Two other professors, Linda Kah and Jeffrey Moersch, associate professors in the Department of Earth and Planetary Sciences, are also working on the mission.

The Curiosity launched on November 26, 2011, and landed on Mars on Monday.

Whitney Heins | Newswise Science News
Further information:
http://www.utk.edu

More articles from Physics and Astronomy:

nachricht From rocks in Colorado, evidence of a 'chaotic solar system'
23.02.2017 | University of Wisconsin-Madison

nachricht Prediction: More gas-giants will be found orbiting Sun-like stars
22.02.2017 | Carnegie Institution for Science

All articles from Physics and Astronomy >>>

The most recent press releases about innovation >>>

Die letzten 5 Focus-News des innovations-reports im Überblick:

Im Focus: Breakthrough with a chain of gold atoms

In the field of nanoscience, an international team of physicists with participants from Konstanz has achieved a breakthrough in understanding heat transport

In the field of nanoscience, an international team of physicists with participants from Konstanz has achieved a breakthrough in understanding heat transport

Im Focus: DNA repair: a new letter in the cell alphabet

Results reveal how discoveries may be hidden in scientific “blind spots”

Cells need to repair damaged DNA in our genes to prevent the development of cancer and other diseases. Our cells therefore activate and send “repair-proteins”...

Im Focus: Dresdner scientists print tomorrow’s world

The Fraunhofer IWS Dresden and Technische Universität Dresden inaugurated their jointly operated Center for Additive Manufacturing Dresden (AMCD) with a festive ceremony on February 7, 2017. Scientists from various disciplines perform research on materials, additive manufacturing processes and innovative technologies, which build up components in a layer by layer process. This technology opens up new horizons for component design and combinations of functions. For example during fabrication, electrical conductors and sensors are already able to be additively manufactured into components. They provide information about stress conditions of a product during operation.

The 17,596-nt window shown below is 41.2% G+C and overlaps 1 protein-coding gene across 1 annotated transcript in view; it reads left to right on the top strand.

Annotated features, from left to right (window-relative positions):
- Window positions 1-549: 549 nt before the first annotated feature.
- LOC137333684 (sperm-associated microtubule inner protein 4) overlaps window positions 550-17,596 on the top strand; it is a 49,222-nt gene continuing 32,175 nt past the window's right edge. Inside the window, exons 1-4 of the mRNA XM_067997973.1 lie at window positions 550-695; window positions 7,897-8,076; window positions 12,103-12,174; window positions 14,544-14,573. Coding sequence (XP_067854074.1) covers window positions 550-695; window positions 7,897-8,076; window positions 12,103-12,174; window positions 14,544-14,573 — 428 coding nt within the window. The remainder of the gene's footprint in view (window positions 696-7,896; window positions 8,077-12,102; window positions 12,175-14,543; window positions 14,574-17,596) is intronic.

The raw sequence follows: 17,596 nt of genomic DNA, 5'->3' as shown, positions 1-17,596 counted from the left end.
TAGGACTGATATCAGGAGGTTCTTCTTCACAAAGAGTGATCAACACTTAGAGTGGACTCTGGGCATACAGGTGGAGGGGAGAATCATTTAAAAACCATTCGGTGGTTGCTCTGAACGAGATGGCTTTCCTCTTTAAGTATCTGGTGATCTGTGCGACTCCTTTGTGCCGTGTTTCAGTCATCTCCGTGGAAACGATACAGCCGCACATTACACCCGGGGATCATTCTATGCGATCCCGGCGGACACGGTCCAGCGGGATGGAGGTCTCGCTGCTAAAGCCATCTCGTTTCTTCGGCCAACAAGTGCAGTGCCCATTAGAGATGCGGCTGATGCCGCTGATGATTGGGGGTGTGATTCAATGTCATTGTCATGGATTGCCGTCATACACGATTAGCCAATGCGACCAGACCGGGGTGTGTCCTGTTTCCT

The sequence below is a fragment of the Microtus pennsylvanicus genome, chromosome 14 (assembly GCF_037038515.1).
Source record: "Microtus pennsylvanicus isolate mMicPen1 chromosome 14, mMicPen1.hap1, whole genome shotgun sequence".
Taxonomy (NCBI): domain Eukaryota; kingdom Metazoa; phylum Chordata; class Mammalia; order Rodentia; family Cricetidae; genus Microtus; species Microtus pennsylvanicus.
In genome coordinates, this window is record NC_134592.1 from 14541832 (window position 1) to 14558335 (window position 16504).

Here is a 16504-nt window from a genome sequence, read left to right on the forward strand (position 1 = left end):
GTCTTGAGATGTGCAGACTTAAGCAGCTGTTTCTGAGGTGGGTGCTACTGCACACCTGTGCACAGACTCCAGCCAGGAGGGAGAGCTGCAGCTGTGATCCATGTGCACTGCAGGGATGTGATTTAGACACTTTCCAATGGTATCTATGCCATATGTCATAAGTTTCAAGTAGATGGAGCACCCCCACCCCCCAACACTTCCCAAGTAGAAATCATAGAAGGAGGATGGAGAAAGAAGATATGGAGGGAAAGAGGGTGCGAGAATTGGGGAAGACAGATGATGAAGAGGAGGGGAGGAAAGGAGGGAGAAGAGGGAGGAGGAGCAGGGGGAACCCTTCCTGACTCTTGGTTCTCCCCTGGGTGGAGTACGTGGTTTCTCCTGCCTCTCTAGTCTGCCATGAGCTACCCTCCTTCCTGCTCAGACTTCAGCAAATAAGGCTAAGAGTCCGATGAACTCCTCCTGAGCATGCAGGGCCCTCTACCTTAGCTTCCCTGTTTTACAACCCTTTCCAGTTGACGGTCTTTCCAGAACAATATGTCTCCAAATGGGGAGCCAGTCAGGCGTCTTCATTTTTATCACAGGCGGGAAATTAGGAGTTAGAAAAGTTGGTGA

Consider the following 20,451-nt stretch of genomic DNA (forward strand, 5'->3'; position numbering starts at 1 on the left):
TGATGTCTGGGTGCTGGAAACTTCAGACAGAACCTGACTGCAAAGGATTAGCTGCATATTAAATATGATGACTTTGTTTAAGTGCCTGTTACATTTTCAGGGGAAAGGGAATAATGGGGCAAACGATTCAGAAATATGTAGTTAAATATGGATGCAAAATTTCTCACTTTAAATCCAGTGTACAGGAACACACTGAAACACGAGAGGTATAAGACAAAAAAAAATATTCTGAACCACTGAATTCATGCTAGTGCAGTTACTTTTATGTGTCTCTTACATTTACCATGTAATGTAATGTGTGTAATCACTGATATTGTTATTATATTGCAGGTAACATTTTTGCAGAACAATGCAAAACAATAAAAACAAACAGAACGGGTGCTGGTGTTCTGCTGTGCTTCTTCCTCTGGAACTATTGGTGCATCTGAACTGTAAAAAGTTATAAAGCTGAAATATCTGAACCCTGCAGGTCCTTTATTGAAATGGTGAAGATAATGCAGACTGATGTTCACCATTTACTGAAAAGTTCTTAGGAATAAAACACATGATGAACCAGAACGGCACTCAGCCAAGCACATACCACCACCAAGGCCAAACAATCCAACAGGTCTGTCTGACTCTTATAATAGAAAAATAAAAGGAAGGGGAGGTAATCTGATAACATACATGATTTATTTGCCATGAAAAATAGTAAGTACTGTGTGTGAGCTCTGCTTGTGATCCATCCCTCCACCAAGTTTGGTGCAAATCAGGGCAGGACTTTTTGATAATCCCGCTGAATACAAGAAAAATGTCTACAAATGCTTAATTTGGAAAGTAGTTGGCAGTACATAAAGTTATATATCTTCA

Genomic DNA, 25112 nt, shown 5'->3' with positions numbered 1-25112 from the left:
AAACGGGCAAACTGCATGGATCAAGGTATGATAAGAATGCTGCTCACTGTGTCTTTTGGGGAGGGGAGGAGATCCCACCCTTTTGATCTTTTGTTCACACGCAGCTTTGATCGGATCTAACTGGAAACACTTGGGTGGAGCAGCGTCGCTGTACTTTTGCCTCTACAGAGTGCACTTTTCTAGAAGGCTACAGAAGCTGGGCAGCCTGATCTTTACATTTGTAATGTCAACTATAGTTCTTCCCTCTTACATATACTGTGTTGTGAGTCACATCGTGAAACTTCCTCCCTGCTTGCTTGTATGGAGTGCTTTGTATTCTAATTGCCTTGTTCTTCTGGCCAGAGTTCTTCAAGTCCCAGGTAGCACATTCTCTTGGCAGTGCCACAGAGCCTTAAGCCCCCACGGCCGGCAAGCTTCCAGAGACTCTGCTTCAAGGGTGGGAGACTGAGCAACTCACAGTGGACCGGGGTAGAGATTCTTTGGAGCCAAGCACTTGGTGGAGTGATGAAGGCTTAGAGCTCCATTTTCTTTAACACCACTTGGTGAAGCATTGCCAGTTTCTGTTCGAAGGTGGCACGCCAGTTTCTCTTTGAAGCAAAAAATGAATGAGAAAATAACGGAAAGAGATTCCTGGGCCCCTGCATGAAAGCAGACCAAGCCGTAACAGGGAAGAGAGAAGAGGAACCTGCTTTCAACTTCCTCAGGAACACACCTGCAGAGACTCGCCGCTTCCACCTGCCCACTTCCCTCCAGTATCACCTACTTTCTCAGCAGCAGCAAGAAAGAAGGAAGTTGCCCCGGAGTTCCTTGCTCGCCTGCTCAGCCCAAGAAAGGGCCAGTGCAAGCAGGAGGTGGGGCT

The 3D-printing technology, or additive manufacturing as it is often called, has long made the step out of scientific research laboratories into industrial...

Im Focus: Mimicking nature's cellular architectures via 3-D printing

Research offers new level of control over the structure of 3-D printed materials

Nature does amazing things with limited design materials. Grass, for example, can support its own weight, resist strong wind loads, and recover after being...

Im Focus: Three Magnetic States for Each Hole

Nanometer-scale magnetic perforated grids could create new possibilities for computing. Together with international colleagues, scientists from the Helmholtz Zentrum Dresden-Rossendorf (HZDR) have shown how a cobalt grid can be reliably programmed at room temperature. In addition they discovered that for every hole ("antidot") three magnetic states can be configured. The results have been published in the journal "Scientific Reports".

Physicist Dr. Rantej Bali from the HZDR, together with scientists from Singapore and Australia, designed a special grid structure in a thin layer of cobalt in...

All Focus news of the innovation-report >>>

Anzeige

Anzeige

Event News

Booth and panel discussion – The Lindau Nobel Laureate Meetings at the AAAS 2017 Annual Meeting

13.02.2017 | Event News

Complex Loading versus Hidden Reserves

10.02.2017 | Event News

International Conference on Crystal Growth in Freiburg

09.02.2017 | Event News

 
Latest News

Stingless bees have their nests protected by soldiers

24.02.2017 | Life Sciences

New risk factors for anxiety disorders

24.02.2017 | Life Sciences

MWC 2017: 5G Capital Berlin

24.02.2017 | Trade Fair News

VideoLinks
B2B-VideoLinks
More VideoLinks >>>